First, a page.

In Allen v. Simmons, 533 A.2d 541 (R.I. 1987), the Supreme Court determined that an insurer is not responsible for the punitive damages owed by the insured. Recalling that punitive damages serve to punish the offender, the Allen Court concluded that "common sense demands that the burden of satisfying a punitive damage award should remain with the wrongdoer and should not be cast upon the blameless shoulder of the other insureds." Id. at 544.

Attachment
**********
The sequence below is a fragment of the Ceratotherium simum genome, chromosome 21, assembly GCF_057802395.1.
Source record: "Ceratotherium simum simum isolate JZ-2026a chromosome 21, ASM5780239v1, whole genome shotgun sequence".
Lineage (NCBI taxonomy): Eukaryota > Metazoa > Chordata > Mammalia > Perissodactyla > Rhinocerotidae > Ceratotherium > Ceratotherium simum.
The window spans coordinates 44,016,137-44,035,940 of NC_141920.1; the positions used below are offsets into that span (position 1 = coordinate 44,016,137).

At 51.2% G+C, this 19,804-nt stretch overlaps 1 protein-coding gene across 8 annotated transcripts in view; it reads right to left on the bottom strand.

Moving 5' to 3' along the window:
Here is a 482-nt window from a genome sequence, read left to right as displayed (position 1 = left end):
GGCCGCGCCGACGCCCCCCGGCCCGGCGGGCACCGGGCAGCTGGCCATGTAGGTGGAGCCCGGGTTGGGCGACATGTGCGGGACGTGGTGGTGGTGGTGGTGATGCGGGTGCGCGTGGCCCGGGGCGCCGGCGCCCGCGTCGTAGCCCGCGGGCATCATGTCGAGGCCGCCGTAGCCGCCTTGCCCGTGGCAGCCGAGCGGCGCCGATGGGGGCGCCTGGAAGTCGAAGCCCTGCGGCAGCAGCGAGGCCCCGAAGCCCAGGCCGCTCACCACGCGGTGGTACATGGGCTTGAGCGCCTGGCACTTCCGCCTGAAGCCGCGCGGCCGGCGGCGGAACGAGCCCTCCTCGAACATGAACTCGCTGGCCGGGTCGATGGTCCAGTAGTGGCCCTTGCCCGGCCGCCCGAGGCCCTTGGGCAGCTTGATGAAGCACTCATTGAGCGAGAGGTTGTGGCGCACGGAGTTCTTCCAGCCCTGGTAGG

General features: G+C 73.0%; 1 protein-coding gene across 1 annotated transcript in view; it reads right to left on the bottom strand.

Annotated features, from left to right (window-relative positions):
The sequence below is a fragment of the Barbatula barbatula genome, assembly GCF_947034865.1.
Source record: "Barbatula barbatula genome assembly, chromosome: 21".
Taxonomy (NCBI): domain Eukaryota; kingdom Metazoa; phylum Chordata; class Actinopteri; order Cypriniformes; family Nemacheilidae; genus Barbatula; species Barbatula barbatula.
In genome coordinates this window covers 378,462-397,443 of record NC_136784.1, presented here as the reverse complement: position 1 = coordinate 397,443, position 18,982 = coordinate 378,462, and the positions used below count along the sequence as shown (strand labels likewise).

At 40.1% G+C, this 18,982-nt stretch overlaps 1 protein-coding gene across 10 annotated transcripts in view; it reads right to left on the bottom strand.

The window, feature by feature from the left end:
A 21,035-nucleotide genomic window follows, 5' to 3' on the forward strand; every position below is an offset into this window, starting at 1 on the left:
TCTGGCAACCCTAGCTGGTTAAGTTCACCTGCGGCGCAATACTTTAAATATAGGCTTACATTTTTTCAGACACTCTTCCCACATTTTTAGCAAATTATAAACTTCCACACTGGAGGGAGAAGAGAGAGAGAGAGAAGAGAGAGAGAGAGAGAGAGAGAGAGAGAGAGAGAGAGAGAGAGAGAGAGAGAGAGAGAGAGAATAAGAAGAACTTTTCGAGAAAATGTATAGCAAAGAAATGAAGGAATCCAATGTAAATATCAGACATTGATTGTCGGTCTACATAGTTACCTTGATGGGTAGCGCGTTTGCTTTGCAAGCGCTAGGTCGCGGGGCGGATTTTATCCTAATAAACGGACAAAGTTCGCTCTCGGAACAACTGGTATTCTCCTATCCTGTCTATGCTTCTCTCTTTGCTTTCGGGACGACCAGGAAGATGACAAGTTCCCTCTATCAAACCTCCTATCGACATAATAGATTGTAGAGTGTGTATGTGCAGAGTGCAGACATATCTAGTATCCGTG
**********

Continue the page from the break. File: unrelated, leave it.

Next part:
In Allen, the Supreme Court noted that to obtain punitive damages, one must provide "'evidence of such willfulness, recklessness or wickedness, on the part of the party at fault, as amounts to criminality, that for the good of society and warning to the individual, ought to be punished.'" Id. at 543.